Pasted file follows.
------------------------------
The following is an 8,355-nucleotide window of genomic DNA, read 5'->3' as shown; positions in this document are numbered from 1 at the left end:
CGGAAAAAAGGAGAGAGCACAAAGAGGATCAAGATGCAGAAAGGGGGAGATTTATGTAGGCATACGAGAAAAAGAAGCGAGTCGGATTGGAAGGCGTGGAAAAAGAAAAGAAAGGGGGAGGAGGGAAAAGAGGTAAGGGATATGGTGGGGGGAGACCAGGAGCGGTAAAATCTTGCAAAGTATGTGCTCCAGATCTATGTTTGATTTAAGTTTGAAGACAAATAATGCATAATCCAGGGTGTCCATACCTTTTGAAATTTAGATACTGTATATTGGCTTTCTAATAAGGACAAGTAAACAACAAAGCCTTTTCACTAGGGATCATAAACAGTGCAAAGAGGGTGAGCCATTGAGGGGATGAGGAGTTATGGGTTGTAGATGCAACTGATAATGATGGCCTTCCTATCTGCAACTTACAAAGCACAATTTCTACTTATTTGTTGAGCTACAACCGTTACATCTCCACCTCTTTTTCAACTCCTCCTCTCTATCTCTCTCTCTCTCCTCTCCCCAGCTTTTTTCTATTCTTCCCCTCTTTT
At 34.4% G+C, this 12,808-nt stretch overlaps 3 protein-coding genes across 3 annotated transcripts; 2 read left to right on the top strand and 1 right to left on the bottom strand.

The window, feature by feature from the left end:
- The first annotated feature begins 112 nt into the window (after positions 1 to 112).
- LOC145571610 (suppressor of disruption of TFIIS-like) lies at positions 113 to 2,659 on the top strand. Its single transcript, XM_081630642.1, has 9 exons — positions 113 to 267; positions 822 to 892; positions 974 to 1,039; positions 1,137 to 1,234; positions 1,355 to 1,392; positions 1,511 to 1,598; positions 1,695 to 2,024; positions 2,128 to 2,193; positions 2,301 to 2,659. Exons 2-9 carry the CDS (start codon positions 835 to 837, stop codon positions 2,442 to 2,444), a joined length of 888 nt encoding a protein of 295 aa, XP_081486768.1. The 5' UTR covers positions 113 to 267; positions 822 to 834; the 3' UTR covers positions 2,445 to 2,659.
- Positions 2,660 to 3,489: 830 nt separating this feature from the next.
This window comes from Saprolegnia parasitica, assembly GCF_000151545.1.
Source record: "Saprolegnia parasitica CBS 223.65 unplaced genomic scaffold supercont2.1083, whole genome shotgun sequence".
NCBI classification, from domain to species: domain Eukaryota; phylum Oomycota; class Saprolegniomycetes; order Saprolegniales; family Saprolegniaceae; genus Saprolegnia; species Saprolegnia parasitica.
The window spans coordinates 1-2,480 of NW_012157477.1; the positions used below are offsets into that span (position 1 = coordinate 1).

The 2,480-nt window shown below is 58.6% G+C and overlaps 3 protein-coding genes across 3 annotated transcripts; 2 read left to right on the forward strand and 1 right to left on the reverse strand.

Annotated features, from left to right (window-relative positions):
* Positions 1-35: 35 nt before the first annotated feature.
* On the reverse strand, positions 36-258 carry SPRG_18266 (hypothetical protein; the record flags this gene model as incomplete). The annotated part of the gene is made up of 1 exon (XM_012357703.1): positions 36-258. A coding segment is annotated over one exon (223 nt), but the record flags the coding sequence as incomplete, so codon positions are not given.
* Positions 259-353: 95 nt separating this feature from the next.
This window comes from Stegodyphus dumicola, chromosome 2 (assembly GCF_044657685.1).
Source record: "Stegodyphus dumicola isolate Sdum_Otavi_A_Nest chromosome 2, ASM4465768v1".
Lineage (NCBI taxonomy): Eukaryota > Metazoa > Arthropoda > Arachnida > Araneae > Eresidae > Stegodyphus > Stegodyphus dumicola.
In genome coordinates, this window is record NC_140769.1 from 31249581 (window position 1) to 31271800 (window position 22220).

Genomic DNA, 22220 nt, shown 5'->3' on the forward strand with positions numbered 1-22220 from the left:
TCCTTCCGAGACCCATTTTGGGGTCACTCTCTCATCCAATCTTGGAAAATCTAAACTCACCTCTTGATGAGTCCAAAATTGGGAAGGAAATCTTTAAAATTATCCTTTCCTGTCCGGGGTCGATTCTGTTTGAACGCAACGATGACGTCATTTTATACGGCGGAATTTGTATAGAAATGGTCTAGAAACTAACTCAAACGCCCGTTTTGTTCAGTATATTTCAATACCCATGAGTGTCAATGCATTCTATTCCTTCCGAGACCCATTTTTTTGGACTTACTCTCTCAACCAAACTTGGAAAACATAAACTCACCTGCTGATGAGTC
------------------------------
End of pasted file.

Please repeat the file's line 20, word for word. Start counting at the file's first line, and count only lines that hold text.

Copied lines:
In genome coordinates, this window is record NC_140769.1 from 31249581 (window position 1) to 31271800 (window position 22220).